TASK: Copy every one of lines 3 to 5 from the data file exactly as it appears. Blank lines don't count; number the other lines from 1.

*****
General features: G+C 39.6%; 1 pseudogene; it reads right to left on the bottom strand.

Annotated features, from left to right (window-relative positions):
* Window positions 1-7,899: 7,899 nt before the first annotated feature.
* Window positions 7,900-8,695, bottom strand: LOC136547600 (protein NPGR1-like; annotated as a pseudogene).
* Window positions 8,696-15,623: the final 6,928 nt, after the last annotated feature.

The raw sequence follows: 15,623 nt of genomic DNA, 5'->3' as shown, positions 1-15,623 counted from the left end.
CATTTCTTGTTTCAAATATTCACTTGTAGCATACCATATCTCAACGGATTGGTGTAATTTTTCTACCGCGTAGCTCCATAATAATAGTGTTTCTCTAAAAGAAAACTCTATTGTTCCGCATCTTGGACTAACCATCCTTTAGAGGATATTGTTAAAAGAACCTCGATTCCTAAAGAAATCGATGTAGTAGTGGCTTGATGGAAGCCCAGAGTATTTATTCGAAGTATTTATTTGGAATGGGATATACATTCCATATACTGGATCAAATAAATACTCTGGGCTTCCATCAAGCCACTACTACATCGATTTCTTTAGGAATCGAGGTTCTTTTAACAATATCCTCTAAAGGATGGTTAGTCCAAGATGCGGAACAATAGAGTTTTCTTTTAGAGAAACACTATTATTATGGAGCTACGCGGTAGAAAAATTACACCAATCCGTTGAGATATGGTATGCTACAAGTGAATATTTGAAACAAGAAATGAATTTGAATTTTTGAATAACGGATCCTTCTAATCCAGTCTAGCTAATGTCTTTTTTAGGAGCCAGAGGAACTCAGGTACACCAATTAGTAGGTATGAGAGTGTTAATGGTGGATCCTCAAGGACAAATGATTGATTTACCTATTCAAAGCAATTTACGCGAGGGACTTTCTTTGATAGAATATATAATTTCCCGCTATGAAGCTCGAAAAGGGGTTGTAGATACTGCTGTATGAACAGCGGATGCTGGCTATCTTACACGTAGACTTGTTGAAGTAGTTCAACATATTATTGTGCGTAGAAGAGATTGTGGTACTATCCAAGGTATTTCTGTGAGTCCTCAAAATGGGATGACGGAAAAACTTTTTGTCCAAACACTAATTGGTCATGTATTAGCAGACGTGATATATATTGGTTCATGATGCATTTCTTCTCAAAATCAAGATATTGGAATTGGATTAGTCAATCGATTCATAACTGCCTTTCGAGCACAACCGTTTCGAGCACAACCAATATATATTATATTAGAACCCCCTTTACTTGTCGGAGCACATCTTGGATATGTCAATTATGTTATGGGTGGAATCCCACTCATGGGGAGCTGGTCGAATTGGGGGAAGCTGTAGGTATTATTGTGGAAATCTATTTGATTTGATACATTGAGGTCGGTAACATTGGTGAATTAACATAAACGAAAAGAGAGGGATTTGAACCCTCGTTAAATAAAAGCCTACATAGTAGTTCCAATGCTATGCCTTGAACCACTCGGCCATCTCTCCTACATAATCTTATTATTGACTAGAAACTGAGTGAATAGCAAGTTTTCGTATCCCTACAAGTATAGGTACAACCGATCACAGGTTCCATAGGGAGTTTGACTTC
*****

* Window positions 1-7,899: 7,899 nt before the first annotated feature.
* Window positions 7,900-8,695, bottom strand: LOC136547600 (protein NPGR1-like; annotated as a pseudogene).
* Window positions 8,696-15,623: the final 6,928 nt, after the last annotated feature.